After her death, Sasaki's friends and schoolmates published a collection of letters in order to raise funds to build a memorial to her and all of the children who had died from the effects of the atomic bomb. In 1958, a statue of Sasaki holding a golden crane was unveiled in the Hiroshima Peace Memorial Park. At the foot of the statue is a plaque that reads: "This is our cry. This is our prayer. Peace in the world."
There is also a statue of her in the Seattle Peace Park. Sasaki has become a leading symbol of the impact of nuclear war. Sasaki is also a heroine for many girls in Japan. Her story is told in some Japanese schools on the anniversary of the Hiroshima bombing. Dedicated to Sasaki, people all over Japan celebrate August 6 as the annual peace day.
Joe Bessler the other night referred to the poet Seamus Heaney’s address in 1995 when Heaney received a Nobel prize. Heaney talked about enshrining in a poem a vision or revelation of how life could be, and then that poem becomes a standard for the poet, calling him or her to bear witness to that poetic vision in their lives.
Joe, like his friend and fellow scholar Brandon Scott, applied this to Jesus. Jesus’ poem/dream, which he called the Kingdom or Empire of God, enshrined a way of being that upset the normative understandings of his day, and as Jesus lived into practicing and being ‘abnormal’, he was called further into a radical future, which eventually cost him his life.
This poem/dream could easily have been renamed ‘shalom’ – for it encapsulated both the desire for peace/justice within and peace/justice without.
This week, as my grandmother would have said, I’ve been running round like ‘a flea in a fit’. Busy, frenetic. And the irony is this morning I’m leading a service about peace and stillness. Whatever we say about peace, the challenge is to live it in our lives.
Running round like a flea in a fit is something of a Presbyterian predisposition. One could presume by looking at us that faith is about being busy. Most of us don’t exactly exude peace, calmness, and tranquility; though we’d like to.
We know there are disciplines to achieving peace within; and we know that peace within impacts upon, and in time can create peace and just relationship around us – in families, societies and countries.
But the disciplines are hard work:
Letting go and letting be. As the evening prayer says, “What has been done has been done; and what has not been done has not been done; let it be.”
Shedding the love of power, and putting on the power of love – to paraphrase Sri Chinmoy
Being content to not always get our way
Being content to accept others in all the mix of their goodness and badness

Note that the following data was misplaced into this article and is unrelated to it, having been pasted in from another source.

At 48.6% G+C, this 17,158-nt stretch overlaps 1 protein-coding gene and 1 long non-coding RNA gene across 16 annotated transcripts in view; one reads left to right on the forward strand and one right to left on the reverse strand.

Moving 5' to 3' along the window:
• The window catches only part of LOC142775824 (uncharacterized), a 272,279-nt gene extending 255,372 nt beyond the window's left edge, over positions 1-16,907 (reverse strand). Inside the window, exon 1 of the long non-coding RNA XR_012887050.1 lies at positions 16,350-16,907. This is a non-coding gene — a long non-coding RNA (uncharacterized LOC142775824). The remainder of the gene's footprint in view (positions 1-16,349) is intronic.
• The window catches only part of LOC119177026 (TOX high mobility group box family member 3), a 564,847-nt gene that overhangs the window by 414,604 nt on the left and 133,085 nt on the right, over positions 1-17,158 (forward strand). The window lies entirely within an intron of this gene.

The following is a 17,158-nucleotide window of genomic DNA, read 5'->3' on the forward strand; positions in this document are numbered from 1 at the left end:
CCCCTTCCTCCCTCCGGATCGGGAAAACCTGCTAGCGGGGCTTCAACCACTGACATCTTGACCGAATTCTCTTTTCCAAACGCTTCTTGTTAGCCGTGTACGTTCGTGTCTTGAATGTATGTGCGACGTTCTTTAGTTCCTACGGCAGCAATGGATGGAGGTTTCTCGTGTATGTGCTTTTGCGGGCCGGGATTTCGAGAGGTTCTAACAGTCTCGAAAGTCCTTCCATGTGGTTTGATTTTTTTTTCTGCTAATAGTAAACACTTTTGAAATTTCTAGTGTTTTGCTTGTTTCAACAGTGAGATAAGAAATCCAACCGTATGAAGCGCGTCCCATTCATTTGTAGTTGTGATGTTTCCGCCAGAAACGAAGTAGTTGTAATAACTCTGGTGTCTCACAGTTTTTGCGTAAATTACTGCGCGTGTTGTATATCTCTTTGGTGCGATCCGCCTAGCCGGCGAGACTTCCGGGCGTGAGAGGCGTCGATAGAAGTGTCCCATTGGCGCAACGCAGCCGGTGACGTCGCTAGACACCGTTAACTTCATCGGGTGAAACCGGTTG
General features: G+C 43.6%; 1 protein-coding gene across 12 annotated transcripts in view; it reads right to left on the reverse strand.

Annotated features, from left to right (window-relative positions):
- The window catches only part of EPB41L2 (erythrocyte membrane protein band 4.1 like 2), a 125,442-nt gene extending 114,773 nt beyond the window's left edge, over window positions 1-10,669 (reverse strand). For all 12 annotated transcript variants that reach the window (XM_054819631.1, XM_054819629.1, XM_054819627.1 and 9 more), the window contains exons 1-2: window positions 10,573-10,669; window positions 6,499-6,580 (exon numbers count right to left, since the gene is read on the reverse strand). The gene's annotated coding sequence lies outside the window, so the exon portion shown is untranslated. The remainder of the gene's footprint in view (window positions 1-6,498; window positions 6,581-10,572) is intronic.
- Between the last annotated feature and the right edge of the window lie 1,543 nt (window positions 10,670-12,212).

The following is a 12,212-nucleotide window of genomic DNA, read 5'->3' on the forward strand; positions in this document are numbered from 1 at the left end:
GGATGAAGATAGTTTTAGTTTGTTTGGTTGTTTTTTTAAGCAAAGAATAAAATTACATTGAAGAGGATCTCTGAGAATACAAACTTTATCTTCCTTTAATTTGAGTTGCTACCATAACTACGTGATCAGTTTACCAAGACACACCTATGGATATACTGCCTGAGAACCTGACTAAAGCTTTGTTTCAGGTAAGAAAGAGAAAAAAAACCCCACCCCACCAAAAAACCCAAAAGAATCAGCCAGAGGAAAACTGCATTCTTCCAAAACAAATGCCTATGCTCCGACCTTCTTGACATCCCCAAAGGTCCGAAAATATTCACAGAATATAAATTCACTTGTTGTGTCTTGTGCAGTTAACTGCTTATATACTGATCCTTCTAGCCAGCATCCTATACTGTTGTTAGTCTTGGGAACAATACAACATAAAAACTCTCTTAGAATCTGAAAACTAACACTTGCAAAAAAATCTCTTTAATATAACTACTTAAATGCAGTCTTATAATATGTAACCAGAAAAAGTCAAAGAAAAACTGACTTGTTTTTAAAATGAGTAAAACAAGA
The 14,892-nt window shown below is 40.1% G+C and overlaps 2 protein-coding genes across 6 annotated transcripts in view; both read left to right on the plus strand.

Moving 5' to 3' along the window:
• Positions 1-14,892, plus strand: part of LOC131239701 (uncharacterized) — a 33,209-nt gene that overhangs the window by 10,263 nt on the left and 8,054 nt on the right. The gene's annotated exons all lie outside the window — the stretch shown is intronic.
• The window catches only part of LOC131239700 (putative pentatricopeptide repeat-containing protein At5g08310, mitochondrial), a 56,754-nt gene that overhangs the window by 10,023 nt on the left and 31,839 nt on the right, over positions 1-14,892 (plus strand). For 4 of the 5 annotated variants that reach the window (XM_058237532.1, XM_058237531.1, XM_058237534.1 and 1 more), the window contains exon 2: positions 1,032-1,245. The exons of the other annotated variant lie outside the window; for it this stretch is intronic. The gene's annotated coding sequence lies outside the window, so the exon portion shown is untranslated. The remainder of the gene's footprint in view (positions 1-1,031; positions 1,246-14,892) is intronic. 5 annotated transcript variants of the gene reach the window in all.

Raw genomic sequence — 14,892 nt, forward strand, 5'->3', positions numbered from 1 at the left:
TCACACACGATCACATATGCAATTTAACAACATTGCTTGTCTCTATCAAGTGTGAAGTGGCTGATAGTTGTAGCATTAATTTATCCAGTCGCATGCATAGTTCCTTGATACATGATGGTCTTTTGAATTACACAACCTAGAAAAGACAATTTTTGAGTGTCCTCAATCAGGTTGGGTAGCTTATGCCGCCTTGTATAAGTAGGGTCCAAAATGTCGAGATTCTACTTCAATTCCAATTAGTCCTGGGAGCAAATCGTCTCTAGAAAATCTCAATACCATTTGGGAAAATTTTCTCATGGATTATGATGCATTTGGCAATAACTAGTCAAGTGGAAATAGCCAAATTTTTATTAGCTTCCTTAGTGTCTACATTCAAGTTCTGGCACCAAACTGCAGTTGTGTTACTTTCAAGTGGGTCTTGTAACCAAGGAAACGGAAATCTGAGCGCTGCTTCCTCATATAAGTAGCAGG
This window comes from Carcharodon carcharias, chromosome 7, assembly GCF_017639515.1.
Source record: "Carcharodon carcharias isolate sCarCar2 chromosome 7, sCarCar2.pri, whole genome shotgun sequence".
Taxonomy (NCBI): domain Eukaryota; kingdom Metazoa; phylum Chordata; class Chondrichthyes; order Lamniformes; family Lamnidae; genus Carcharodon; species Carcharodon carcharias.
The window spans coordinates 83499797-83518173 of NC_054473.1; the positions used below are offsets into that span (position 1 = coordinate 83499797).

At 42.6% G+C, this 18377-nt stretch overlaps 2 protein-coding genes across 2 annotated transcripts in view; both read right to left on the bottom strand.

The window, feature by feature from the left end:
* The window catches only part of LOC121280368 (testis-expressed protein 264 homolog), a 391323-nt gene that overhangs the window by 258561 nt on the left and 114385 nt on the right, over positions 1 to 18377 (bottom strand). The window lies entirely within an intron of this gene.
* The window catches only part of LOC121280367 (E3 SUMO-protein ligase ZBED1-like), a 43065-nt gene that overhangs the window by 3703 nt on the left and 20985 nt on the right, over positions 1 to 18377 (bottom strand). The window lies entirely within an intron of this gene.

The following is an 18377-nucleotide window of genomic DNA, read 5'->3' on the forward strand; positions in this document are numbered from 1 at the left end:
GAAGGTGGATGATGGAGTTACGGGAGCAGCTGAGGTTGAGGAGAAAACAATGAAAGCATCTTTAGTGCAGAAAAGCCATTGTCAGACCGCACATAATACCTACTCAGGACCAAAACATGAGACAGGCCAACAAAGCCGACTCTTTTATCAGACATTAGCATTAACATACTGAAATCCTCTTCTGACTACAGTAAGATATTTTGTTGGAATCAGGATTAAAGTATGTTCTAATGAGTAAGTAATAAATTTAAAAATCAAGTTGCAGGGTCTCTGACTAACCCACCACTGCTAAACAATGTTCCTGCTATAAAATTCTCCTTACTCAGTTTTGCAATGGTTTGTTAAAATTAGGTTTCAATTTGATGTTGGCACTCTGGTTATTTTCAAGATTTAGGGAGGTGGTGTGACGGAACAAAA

Learning how to cooperate, not capitulate or dominate. Cooperation sometimes though requires us to confront systems and personalities that are opposed to or the opposite to the cooperative ethic.
Learning to be still.
With all these disciplines, meditation helps. It is a way of aligning our body and mind and spirit. One of the De Mello stories that has shaped me over the years is ‘The Temple Bells’. It goes like this:
Once upon a time there was a temple built on an island and it held a thousand bells. There were bells big and small, fashioned by the finest crafts people in the world. When the wind blew or a storm raged, all the bells would peal out in a symphony that would send the heart of the hearer into raptures.
But over the centuries the island sank into the sea and, with it, the temple bells. An ancient legend said that the bells continued to peal out, ceaselessly, and could be heard by anyone who would listen.
Inspired by this legend, a young man travelled thousands of miles, determined to hear those bells. He sat for days on the shore, facing the vanished island, and listened with all his might. But all he could hear was the sound of the sea. He made every effort to block it out. But to no avail; the sound of the sea seemed to flood the world.
He kept at his task for weeks. Each time he got disheartened he would listen to the village pundits, who spoke with unction of the mysterious legend.
Then his heart would be aflame… only to become discouraged again when weeks of further effort yielded no results.
Finally he decided to give up the attempt. Perhaps he was not destined to hear the bells. Perhaps the legend was not true. It was his final day, and he went to the shore to say goodbye to the sea and the sky and the wind and the coconut trees. He lay on the sand, and for the first time, listened to the sound of the sea. Soon he was so lost in the sound that he was barely conscious of himself, so deep was the silence that the sound produced.
In the depth of that silence, he heard it! The tinkle of the tiny bell followed by another, and another, and another... and soon every one of the thousand temple bells was pealing out in harmony, and his heart was rapt in joyous ecstasy.
What is the message of the story of the Temple Bells? What is it suggesting to us?
What is your experience of meditation, or other disciplines of trying to find/create peace within?
Do you think meditation/stillness leads to a commitment to a vision of justice and peace?